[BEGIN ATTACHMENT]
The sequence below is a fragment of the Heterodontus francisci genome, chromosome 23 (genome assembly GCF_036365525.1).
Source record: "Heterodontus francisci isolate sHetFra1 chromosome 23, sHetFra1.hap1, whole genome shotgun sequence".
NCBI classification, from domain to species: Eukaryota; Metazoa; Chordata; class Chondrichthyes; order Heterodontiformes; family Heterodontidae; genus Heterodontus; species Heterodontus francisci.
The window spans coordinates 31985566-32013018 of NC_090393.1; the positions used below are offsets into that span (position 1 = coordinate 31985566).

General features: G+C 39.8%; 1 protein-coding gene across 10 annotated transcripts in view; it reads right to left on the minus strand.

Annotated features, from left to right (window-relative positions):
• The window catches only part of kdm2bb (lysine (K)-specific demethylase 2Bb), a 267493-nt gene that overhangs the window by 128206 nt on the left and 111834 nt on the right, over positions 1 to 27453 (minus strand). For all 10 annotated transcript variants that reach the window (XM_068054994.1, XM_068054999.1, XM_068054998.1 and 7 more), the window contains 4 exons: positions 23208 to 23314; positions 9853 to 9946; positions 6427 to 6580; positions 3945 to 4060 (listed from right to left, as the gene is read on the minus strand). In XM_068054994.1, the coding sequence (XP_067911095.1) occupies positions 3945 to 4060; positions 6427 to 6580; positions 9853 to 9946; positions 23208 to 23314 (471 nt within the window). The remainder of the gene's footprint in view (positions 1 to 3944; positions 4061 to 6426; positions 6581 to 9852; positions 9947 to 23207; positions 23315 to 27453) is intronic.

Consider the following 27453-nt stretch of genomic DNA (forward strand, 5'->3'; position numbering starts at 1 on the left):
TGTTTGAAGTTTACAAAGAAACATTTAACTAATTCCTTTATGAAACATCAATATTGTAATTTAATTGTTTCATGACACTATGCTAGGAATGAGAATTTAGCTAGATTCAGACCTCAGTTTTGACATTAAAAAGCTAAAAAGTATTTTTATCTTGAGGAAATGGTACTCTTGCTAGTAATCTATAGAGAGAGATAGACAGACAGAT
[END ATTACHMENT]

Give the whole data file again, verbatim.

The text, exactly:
The sequence below is a fragment of the Heterodontus francisci genome, chromosome 23 (genome assembly GCF_036365525.1).
Source record: "Heterodontus francisci isolate sHetFra1 chromosome 23, sHetFra1.hap1, whole genome shotgun sequence".
NCBI classification, from domain to species: Eukaryota; Metazoa; Chordata; class Chondrichthyes; order Heterodontiformes; family Heterodontidae; genus Heterodontus; species Heterodontus francisci.
The window spans coordinates 31985566-32013018 of NC_090393.1; the positions used below are offsets into that span (position 1 = coordinate 31985566).

General features: G+C 39.8%; 1 protein-coding gene across 10 annotated transcripts in view; it reads right to left on the minus strand.

Annotated features, from left to right (window-relative positions):
• The window catches only part of kdm2bb (lysine (K)-specific demethylase 2Bb), a 267493-nt gene that overhangs the window by 128206 nt on the left and 111834 nt on the right, over positions 1 to 27453 (minus strand). For all 10 annotated transcript variants that reach the window (XM_068054994.1, XM_068054999.1, XM_068054998.1 and 7 more), the window contains 4 exons: positions 23208 to 23314; positions 9853 to 9946; positions 6427 to 6580; positions 3945 to 4060 (listed from right to left, as the gene is read on the minus strand). In XM_068054994.1, the coding sequence (XP_067911095.1) occupies positions 3945 to 4060; positions 6427 to 6580; positions 9853 to 9946; positions 23208 to 23314 (471 nt within the window). The remainder of the gene's footprint in view (positions 1 to 3944; positions 4061 to 6426; positions 6581 to 9852; positions 9947 to 23207; positions 23315 to 27453) is intronic.

Consider the following 27453-nt stretch of genomic DNA (forward strand, 5'->3'; position numbering starts at 1 on the left):
TGTTTGAAGTTTACAAAGAAACATTTAACTAATTCCTTTATGAAACATCAATATTGTAATTTAATTGTTTCATGACACTATGCTAGGAATGAGAATTTAGCTAGATTCAGACCTCAGTTTTGACATTAAAAAGCTAAAAAGTATTTTTATCTTGAGGAAATGGTACTCTTGCTAGTAATCTATAGAGAGAGATAGACAGACAGAT